Anxiety assessment and diagnosis are similar to depression.


Take another moment to think back over the last few months in your life. Now, answer these questions:

  • How often did you feel down, irritable, or hopeless? 
  • How often have you lost interest in activities you once enjoyed? 
  • How often did you have sleep troubles?
  • How often have your eating habits changed (loss of appetite, overeating, etc.)?
  • How often have you felt tired and low energy?
  • How often have you felt bad about yourself or like you are not successful?
  • How often have you struggled with concentration or staying focused?
  • How often have you had unexplained body aches or pains, cramps, or digestive issues?

If your answer to these questions equals more than a few days, it is time to talk to an expert and explore depression treatment options. 

Common Depressive Symptoms

Various mental and physical symptoms can signal a problem due to depression

If left untreated, anxiety and depression can lead to symptoms that may interfere with work, school, and personal responsibilities. Some people may have bouts of sadness, while others may cry uncontrollably for no specific reason. Not wanting to get out of bed or wanting to sleep most of the day is another common symptom of depression. Feelings of guilt, shame, and hopelessness can occur, as well as isolating yourself from friends and family.

You don’t have to live your life feeling depressed or anxious. Many available treatment options are simple and effective.

Treatment for Anxiety and Depression

Treatment offers anyone with depression or anxiety a way to enjoy life again. You can lead a rewarding life filled with a fulfilling career and personal relationships.

Individual Therapy

Also called counseling or psychotherapy, individual counseling is a type of treatment in which you work one-on-one with a licensed mental health therapist to examine thoughts and feelings that may be causing depression or anxiety. You can also address issues from your past and learn new coping skills.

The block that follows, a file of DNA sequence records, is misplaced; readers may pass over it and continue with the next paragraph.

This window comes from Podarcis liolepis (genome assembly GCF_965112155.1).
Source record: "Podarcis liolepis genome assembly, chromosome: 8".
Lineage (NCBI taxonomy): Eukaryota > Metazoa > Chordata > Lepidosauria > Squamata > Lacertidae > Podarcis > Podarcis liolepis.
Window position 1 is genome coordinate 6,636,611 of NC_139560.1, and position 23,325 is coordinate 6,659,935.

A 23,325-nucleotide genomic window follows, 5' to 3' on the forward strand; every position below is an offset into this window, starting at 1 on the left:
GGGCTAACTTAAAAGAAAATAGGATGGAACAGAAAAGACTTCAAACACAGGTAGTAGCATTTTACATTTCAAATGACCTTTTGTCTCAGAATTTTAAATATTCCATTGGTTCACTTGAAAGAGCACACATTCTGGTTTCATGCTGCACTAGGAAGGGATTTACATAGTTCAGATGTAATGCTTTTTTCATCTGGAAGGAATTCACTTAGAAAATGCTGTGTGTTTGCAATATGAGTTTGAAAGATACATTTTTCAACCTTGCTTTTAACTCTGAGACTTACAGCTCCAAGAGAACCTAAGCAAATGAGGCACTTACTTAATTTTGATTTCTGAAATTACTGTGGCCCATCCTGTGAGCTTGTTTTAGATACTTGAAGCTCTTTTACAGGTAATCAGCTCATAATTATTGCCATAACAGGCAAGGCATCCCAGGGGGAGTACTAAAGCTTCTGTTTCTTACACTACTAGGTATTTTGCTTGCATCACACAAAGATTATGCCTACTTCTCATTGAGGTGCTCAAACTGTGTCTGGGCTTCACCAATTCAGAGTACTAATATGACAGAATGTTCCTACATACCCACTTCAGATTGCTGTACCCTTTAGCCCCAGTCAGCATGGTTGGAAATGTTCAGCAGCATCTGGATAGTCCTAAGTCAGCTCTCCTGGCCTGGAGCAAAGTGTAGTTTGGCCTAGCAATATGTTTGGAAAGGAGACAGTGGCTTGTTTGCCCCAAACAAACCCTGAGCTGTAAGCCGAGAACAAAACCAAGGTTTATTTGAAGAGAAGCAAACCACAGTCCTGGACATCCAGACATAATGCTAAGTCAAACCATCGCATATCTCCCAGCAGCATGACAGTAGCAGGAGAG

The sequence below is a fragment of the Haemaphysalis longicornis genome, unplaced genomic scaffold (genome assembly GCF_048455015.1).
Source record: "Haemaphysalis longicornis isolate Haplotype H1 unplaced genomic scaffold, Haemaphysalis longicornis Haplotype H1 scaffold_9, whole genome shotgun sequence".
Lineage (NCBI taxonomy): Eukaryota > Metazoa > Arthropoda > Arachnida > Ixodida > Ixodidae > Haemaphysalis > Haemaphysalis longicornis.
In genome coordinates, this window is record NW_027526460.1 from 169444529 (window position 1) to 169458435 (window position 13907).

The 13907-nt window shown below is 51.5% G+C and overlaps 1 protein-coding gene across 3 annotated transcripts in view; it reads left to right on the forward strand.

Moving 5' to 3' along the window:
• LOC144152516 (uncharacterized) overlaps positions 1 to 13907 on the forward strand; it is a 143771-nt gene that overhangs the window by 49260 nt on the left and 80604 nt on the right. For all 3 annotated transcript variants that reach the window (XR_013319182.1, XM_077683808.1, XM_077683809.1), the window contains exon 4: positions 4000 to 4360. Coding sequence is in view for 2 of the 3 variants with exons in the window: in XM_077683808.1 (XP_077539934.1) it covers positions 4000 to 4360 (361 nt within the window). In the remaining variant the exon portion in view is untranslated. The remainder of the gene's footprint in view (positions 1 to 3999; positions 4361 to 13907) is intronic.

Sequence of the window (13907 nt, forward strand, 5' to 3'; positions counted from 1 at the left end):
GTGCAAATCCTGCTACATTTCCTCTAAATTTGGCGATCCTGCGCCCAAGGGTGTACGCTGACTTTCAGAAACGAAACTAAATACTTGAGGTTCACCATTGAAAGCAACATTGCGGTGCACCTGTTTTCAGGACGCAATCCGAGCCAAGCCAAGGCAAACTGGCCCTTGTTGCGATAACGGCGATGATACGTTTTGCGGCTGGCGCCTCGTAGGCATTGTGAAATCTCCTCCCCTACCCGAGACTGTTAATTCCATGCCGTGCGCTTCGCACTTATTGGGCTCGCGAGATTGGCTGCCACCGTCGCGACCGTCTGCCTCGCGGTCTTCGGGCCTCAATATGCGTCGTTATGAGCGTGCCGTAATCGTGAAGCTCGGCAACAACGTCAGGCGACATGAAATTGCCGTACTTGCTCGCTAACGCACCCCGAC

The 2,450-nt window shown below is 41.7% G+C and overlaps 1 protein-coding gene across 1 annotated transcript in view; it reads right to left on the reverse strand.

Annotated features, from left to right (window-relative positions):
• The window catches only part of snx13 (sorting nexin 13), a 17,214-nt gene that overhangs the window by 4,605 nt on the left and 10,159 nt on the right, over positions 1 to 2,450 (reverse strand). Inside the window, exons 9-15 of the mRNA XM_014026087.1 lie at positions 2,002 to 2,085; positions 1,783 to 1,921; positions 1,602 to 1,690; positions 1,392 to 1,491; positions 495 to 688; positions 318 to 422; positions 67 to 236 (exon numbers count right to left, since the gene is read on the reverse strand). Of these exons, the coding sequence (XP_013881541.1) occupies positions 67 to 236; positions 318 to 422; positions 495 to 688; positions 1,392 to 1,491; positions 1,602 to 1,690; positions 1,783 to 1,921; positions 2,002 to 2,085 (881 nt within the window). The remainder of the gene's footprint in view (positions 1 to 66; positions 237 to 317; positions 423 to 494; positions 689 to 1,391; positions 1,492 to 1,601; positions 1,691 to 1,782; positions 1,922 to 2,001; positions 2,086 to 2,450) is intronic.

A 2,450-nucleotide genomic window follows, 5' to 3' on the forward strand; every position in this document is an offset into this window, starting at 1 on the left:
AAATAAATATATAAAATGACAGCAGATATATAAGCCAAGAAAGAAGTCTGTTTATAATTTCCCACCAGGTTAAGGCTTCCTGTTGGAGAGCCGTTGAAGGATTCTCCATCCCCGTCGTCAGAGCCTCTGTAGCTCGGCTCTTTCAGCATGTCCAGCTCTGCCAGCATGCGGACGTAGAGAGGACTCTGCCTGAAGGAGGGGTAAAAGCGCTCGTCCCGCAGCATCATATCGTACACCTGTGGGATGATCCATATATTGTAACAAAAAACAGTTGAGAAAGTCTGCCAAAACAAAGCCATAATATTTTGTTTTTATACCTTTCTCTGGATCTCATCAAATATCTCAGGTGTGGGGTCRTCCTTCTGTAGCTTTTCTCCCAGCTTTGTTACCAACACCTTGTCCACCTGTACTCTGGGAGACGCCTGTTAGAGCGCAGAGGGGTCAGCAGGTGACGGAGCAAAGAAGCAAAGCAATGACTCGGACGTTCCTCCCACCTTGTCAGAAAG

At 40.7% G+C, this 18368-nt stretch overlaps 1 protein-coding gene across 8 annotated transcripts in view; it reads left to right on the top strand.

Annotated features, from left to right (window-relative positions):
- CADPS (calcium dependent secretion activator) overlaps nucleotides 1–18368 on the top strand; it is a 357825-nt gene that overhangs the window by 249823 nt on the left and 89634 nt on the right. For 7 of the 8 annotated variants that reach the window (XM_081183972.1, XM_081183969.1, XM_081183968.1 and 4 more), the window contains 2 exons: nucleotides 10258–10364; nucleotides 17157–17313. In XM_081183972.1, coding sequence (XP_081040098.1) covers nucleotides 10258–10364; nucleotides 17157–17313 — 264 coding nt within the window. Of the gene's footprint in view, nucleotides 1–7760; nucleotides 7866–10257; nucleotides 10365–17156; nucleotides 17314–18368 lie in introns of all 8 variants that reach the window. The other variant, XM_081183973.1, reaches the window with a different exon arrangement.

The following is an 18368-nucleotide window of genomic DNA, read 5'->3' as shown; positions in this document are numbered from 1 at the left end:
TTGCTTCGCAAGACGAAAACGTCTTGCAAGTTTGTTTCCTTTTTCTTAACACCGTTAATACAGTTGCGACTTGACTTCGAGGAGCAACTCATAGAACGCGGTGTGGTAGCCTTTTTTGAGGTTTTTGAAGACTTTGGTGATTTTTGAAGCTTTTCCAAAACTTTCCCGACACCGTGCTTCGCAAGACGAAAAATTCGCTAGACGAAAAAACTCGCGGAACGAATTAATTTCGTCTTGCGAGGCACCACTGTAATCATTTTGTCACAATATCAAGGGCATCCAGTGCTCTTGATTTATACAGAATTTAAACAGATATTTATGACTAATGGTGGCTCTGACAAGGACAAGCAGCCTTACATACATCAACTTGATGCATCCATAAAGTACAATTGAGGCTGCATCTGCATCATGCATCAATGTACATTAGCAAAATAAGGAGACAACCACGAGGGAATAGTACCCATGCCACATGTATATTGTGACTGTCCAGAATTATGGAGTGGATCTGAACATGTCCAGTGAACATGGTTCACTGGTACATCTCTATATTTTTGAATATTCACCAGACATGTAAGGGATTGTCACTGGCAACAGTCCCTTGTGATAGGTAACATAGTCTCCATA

Individual therapists use counseling methods to help you progress in your journey of overcoming anxiety and depression. Examples include cognitive-behavioral therapy, trauma-focused cognitive-behavioral therapy, dialectical-behavioral therapy, and eye movement desensitization and reprocessing.

For some, the symptoms of depression and anxiety are so bad they can’t focus on therapy. If needed, your doctor may prescribe medication.

Medication Therapy

There are numerous anti-anxiety and anti-depressant medications from which to choose. Your psychiatrist will select the one that will give you short-term and long-term relief. You may see minor improvements right away. Within a few weeks, you will notice remarkable improvements. Ketamine therapy should be considered for cases of depression, anxiety, and trauma that have not responded to traditional medication treatment.

Alternative Therapies

Today, many therapists recommend holistic therapies like yoga, meditation, self-compassion, stress management, art therapy, music therapy, equine therapy, and acupuncture.

Do you want more information on anxiety or depression? Do you want to ease your symptoms of anxiety and depression? If so, reach out today. We are ready to help you.